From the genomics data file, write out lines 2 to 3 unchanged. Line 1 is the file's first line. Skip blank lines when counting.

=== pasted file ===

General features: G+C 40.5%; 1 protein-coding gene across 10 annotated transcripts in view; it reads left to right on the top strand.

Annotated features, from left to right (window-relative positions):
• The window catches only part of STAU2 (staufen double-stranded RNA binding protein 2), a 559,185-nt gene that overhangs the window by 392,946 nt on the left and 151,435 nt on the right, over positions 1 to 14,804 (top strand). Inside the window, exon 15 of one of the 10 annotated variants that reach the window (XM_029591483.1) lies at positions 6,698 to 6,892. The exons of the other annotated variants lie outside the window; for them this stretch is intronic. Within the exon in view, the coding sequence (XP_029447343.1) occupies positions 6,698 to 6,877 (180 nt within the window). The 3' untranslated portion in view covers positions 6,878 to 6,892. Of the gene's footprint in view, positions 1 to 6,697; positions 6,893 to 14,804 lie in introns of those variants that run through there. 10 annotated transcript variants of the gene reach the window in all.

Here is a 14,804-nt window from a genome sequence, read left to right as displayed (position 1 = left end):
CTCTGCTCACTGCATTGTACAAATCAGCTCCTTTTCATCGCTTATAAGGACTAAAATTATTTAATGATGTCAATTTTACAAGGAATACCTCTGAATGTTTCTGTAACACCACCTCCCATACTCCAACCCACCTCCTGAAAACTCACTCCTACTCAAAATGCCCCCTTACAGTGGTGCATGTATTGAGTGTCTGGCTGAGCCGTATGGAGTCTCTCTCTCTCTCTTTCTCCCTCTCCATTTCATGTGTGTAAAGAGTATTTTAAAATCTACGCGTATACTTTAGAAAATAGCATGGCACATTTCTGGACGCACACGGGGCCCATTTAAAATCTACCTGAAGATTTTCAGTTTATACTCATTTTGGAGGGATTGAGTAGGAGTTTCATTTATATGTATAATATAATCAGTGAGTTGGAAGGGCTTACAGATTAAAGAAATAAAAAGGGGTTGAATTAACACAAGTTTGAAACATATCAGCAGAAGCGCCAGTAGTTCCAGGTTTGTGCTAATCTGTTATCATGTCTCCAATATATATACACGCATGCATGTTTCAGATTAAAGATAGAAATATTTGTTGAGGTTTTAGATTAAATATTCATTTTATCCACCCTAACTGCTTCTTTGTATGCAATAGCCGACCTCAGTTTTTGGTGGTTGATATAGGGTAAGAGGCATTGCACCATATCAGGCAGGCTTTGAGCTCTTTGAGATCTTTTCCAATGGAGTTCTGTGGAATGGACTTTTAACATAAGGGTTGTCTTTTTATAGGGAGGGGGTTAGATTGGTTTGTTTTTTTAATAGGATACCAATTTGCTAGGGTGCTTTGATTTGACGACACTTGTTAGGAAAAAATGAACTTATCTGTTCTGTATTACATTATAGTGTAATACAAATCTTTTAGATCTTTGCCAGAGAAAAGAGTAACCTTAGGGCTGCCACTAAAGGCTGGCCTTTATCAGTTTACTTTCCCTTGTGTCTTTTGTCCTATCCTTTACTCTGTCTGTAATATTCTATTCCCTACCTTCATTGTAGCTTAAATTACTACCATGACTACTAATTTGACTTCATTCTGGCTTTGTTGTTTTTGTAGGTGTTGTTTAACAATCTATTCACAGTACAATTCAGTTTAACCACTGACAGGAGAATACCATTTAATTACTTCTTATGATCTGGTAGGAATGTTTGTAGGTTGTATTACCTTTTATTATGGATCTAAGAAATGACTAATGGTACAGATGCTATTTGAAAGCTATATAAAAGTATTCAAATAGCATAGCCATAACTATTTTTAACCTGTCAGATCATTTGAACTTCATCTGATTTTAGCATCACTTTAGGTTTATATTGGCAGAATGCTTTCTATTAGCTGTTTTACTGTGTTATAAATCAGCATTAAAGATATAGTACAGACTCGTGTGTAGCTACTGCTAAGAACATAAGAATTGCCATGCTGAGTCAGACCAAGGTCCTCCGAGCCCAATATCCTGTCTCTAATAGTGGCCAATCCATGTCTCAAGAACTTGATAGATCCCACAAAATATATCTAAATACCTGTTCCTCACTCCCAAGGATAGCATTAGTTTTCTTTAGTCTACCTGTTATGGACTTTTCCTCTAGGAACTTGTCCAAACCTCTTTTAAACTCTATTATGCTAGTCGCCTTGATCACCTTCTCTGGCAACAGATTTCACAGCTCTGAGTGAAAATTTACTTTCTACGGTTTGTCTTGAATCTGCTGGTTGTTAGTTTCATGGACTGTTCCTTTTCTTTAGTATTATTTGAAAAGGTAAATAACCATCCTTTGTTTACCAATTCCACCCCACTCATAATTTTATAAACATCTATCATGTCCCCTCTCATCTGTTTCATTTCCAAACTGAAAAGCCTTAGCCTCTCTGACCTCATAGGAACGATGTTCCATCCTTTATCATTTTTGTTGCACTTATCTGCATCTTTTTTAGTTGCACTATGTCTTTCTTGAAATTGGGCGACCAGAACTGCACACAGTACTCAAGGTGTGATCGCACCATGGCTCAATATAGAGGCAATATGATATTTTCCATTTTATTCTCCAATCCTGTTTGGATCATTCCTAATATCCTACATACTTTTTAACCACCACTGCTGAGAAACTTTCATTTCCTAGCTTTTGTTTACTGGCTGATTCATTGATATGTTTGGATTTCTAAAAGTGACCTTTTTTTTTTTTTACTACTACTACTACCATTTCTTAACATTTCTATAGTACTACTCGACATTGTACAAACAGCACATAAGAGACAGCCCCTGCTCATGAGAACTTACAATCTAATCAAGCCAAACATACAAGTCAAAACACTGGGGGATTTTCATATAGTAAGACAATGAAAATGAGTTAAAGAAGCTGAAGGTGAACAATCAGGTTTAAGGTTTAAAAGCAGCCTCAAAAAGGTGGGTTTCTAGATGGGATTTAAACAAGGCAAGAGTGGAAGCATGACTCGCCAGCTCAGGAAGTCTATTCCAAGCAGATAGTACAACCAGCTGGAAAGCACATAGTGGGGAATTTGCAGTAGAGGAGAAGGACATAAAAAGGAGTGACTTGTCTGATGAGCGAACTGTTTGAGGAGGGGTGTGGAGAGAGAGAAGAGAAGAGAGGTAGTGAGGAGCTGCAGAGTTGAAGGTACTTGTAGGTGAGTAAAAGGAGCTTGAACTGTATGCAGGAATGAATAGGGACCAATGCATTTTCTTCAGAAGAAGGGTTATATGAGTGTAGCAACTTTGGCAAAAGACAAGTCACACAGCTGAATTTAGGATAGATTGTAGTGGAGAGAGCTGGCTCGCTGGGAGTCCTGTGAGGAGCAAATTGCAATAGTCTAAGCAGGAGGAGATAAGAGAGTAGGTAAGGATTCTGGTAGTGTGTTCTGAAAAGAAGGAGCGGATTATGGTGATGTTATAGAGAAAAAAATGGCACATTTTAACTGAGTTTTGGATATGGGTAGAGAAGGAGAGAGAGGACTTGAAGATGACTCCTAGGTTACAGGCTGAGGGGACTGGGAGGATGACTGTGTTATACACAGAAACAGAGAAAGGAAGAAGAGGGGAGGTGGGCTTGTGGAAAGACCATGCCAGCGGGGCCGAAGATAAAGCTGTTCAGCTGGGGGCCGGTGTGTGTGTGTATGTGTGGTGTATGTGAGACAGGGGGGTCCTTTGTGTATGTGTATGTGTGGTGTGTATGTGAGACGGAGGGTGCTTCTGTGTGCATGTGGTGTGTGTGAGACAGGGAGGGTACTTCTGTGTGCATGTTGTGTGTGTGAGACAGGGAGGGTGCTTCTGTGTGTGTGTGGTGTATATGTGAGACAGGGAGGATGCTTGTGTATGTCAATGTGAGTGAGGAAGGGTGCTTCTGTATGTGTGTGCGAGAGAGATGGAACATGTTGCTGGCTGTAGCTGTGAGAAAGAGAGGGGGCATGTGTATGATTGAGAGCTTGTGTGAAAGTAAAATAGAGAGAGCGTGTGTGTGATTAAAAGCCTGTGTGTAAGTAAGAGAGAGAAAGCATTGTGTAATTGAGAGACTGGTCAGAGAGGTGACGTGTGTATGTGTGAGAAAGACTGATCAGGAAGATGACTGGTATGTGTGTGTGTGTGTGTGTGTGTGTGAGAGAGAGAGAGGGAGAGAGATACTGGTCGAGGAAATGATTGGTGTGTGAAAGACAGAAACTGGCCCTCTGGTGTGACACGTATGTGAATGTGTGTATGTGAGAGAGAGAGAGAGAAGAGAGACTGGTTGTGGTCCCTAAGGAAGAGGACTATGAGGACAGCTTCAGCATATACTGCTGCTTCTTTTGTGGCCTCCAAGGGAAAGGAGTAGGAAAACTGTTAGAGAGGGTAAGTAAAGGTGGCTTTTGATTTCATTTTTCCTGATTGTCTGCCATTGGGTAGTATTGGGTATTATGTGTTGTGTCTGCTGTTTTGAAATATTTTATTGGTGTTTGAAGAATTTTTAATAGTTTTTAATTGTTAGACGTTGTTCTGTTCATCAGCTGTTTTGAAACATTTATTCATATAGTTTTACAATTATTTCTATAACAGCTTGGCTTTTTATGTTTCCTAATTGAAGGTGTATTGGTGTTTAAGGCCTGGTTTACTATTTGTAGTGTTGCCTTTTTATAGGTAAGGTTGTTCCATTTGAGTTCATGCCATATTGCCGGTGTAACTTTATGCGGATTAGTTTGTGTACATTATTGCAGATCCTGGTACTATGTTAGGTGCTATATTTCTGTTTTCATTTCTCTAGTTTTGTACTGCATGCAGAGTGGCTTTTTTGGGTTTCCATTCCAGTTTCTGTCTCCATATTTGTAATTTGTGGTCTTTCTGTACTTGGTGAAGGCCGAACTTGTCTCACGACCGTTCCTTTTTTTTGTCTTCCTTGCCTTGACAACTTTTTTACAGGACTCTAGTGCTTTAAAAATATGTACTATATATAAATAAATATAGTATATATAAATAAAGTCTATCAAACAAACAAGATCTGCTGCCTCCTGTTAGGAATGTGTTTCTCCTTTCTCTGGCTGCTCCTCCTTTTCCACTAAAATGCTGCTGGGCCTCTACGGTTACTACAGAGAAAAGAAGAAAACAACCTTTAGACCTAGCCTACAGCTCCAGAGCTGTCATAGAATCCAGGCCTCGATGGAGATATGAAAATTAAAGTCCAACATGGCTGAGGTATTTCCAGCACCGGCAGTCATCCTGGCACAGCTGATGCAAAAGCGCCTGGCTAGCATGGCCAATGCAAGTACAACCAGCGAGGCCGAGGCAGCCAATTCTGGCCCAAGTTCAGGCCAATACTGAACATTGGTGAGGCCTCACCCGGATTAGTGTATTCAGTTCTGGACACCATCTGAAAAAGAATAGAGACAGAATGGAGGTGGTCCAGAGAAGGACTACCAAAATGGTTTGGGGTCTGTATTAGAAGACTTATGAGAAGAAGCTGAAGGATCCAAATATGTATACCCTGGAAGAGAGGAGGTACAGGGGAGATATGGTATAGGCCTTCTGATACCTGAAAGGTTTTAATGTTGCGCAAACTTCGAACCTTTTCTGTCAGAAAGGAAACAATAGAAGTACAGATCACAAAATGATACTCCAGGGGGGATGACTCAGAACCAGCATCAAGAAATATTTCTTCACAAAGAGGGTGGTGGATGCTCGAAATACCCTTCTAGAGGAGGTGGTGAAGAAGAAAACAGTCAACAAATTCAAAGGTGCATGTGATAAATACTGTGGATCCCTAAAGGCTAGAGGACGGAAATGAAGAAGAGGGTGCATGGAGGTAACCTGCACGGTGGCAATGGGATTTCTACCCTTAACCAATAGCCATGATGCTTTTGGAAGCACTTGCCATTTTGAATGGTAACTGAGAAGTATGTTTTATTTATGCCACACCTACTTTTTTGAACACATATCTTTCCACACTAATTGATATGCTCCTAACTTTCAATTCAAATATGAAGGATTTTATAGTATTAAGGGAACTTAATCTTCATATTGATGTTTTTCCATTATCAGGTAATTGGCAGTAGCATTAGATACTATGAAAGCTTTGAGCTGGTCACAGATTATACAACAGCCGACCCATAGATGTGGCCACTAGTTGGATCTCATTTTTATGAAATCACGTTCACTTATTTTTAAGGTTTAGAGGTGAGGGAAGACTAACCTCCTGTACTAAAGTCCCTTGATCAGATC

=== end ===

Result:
Annotated features, from left to right (window-relative positions):
• The window catches only part of STAU2 (staufen double-stranded RNA binding protein 2), a 559,185-nt gene that overhangs the window by 392,946 nt on the left and 151,435 nt on the right, over positions 1 to 14,804 (top strand). Inside the window, exon 15 of one of the 10 annotated variants that reach the window (XM_029591483.1) lies at positions 6,698 to 6,892. The exons of the other annotated variants lie outside the window; for them this stretch is intronic. Within the exon in view, the coding sequence (XP_029447343.1) occupies positions 6,698 to 6,877 (180 nt within the window). The 3' untranslated portion in view covers positions 6,878 to 6,892. Of the gene's footprint in view, positions 1 to 6,697; positions 6,893 to 14,804 lie in introns of those variants that run through there. 10 annotated transcript variants of the gene reach the window in all.